Poem for Passing Encounters at the Grocery Checkout Aisle

after D. Bonta’s “Poem for Display at a Police Checkpoint”

The cashier sporting a nose ring and Kiss Everlasting French Fake Nails cracks her gum every few seconds; her high ponytail bobs as she flips through the a three-ring binder and its plastic-covered product list pages. Finally she asks, What’s that?— pointing to the 4 small purple potatoes I’ve placed on the counter. After I tell her and she rings me up, the young man— most likely a high school or college student working through the summer— bags my purchases. Paper or plastic? he asks, and I say Paper to Jihad, for that is what his name tag says. And I know that his name might mean either a holy war or the struggle of believers in Islam to fulfill their religious duties or to make believers out of their enemies. But I do not think there are any mujahideen here, no children running through the frozen food section with homemade bombs strapped under their vests. A couple of men are buying lottery tickets in the corner, and it’s true, no one ever seems to buy any of the exotic imported fruit marked at ridiculous prices. The deeply sun-tanned man in the aisle next to us hefts two six-packs of Dos Equis into his cart, and whistles as he moves to the exit. When he passes I read Alma y Luz tattooed with roses on his right bicep. Behind me, a couple of local firefighters are waiting their turn with a cart full of pork spareribs, lean ground beef, and barbeque sauce. One of them picks out a foil-covered piece of candy from the rack near the gum and magazines. What? he says to his companion; I love Cadbury Creme Eggs. And his friend says Whatever, man and laughs.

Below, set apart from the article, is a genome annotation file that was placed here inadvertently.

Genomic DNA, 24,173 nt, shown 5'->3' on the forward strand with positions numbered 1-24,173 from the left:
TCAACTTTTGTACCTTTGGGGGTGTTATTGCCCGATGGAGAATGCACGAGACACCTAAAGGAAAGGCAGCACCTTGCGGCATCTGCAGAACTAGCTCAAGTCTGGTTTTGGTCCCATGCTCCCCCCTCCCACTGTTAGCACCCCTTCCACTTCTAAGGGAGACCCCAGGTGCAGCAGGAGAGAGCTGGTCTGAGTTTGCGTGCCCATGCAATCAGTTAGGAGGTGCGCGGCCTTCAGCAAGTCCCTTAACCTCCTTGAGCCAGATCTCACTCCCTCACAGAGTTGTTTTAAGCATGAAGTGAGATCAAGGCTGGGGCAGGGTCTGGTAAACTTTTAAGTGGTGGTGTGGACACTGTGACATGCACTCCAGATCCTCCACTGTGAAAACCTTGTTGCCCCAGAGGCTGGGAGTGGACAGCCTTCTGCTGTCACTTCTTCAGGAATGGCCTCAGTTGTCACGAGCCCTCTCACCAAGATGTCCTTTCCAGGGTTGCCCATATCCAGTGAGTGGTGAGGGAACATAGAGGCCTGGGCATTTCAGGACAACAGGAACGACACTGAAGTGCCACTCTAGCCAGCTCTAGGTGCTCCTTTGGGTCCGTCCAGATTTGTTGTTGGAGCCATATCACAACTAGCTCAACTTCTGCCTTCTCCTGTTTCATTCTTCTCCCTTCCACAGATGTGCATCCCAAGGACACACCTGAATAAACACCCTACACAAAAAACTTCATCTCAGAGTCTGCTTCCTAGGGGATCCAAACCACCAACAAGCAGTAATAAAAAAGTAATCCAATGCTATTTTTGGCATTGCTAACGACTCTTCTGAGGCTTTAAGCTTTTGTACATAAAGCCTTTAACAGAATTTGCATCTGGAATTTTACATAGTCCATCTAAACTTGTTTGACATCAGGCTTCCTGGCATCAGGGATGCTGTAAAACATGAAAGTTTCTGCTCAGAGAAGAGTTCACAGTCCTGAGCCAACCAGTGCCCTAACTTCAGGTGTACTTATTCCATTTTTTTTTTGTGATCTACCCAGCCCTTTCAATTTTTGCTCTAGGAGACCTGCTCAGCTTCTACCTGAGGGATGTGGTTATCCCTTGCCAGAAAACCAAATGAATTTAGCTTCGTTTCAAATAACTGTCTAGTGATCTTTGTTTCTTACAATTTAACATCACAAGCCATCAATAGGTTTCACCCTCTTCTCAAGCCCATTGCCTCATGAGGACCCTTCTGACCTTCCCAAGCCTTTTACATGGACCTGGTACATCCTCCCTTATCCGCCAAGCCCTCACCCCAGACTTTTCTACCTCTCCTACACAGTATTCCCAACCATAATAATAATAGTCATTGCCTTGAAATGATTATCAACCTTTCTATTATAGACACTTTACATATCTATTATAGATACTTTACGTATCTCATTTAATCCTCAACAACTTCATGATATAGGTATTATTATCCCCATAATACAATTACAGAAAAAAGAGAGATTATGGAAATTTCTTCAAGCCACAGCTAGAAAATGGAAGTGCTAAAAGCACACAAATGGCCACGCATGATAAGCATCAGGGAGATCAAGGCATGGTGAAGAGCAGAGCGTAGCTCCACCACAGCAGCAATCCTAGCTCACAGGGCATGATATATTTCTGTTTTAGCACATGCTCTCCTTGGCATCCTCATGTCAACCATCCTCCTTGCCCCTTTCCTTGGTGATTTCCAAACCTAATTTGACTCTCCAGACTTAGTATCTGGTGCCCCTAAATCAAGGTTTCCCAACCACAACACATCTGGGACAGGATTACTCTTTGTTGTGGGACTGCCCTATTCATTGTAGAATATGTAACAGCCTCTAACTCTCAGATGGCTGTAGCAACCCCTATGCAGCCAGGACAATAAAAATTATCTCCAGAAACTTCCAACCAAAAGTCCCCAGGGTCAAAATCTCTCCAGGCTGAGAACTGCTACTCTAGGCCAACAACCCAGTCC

In response to Via Negativa: Poem for Display at a Police Checkpoint.

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